Earth Science News  





.
ABOUT US
Stone Age Humans Needed Bigger Brains For Better Tool Design

File image.
by Staff Writers
London, UK (SPX) Nov 05, 2010
Stone Age humans were only able to develop relatively advanced tools after their brains evolved a greater capacity for complex thought, according to a new study that investigates why it took early humans almost two million years to move from razor-sharp stones to a hand-held stone axe.

Researchers used computer modelling and tiny sensors embedded in gloves to assess the complex hand skills that early humans needed in order to make two types of tools during the Lower Palaeolithic period, which began around 2.5 million years ago. The cross-disciplinary team, involving researchers from Imperial College London, employed a craftsperson called a flintnapper to faithfully replicate ancient tool-making techniques.

The team say that comparing the manufacturing techniques used for both Stone Age tools provides evidence of how the human brain and human behaviour evolved during the Lower Palaeolithic period.

Neuroscientist Dr Aldo Faisal, the lead author of the study from the Departments of Bioengineering and Computing at Imperial College London, says: "The advance from crude stone tools to elegant hand-held axes was a massive technological leap for our early human ancestors.

"Hand-held axes were a more useful tool for defence, hunting and routine work. Interestingly, our study reinforces the idea that tool making and language evolved together as both required more complex thought, making the end of the Lower Palaeolithic a pivotal time in our history. After this period, early humans left Africa and began to colonise other parts of the world."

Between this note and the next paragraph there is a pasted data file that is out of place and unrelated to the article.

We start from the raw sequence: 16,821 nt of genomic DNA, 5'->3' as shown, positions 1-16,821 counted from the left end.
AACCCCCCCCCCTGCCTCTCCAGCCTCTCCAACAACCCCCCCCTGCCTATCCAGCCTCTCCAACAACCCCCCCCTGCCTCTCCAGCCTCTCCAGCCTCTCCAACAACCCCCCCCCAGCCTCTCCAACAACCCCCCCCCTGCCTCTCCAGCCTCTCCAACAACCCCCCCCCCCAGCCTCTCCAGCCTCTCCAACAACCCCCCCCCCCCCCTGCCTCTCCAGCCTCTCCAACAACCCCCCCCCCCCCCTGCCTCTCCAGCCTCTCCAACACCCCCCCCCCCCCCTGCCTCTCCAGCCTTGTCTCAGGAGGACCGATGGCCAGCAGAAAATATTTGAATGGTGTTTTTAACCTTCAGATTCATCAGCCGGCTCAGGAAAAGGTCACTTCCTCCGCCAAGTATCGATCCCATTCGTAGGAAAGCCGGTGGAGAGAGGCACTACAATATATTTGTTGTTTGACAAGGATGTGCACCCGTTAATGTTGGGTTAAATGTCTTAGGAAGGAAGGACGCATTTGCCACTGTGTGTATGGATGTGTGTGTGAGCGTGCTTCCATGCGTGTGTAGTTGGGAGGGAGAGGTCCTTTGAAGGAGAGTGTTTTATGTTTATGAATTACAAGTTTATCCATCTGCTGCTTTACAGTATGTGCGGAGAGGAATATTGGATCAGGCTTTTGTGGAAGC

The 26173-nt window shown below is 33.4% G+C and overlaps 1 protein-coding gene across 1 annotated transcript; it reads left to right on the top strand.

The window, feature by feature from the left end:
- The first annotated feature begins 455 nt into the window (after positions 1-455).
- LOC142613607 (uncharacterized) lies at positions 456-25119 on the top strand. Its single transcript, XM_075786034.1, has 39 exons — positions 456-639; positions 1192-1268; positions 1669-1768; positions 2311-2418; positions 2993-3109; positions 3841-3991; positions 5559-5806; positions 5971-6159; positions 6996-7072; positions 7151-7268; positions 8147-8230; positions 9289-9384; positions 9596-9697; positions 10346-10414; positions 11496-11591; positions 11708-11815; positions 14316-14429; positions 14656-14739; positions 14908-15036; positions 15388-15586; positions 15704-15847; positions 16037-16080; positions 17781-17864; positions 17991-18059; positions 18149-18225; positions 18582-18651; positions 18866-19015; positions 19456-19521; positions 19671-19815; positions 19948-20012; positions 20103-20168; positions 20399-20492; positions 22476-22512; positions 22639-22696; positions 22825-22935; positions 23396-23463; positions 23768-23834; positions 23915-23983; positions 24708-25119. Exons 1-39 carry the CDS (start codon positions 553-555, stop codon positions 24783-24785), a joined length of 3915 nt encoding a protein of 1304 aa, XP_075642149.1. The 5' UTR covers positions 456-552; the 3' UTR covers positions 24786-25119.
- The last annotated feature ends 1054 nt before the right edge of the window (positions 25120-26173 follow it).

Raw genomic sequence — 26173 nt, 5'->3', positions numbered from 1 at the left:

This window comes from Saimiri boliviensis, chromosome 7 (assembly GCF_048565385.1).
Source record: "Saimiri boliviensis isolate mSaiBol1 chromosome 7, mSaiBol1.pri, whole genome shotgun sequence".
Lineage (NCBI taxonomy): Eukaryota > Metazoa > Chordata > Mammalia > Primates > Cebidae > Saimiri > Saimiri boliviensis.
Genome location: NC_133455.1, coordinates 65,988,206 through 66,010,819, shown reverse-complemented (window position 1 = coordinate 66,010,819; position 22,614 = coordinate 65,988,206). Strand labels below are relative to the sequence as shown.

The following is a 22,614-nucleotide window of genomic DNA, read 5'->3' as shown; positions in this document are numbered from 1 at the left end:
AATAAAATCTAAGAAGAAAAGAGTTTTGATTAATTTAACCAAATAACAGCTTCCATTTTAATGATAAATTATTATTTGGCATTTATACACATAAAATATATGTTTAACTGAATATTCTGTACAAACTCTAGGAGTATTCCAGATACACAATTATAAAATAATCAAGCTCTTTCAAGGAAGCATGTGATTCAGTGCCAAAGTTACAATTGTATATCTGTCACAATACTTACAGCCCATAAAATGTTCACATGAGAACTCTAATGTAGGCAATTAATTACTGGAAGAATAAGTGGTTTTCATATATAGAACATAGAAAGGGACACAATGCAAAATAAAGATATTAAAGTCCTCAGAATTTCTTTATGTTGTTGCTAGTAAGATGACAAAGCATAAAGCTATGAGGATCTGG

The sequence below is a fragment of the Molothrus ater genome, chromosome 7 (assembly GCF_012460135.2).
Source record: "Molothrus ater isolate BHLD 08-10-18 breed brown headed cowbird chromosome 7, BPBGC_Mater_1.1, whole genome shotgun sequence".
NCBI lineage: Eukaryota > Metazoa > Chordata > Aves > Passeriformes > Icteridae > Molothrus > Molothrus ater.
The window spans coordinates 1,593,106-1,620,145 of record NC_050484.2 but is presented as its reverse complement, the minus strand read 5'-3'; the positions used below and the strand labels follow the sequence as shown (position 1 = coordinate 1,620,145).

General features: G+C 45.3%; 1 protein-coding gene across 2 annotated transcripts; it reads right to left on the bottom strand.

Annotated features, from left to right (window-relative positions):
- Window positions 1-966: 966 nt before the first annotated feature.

Prior to this study, researchers have had different theories about why it took early humans more than 2 million years to develop stone axes. Some have suggested that early humans may have had underdeveloped motor skills or abilities, while others have suggested that it took human brains this time to develop more complex thoughts, in order to dream up better tool designs or think about better manufacturing techniques.

The researchers behind this study say that their evidence, from studying both tool-making techniques, confirms that the evolution of the early human brain was behind the development of the hand-held axe. Furthermore, the team suggest that the advancement of hand-held axe production may have also coincided with the development of language, as these functions overlap in the same regions of the modern and early human brains.

The flintnapper who participated in this study created two types tools including the razor-sharp flakes and hand-held axes. He wore a data glove with sensors enmeshed into its fabric to record hand and arm movements during the production of these tools.

After analysing this data, the researchers discovered that both flake and hand-held axe manufacturing techniques were equally complex, requiring the same kind of hand and arm dexterity. This enabled the scientists to rule out motor skills as the principal factor for holding up stone tool development.

The team deduced from their results that the axe-tool required a high level of brain processing in overlapping areas of the brain that are responsible for a range of different functions including vocal cords and complex hand gestures.

This is the first time that neuroscientists, archaeologists, anthropologists and flintnappers have teamed together, using cutting edge technology including data glove sensors and advanced modelling, to develop a deeper understanding of early human evolution.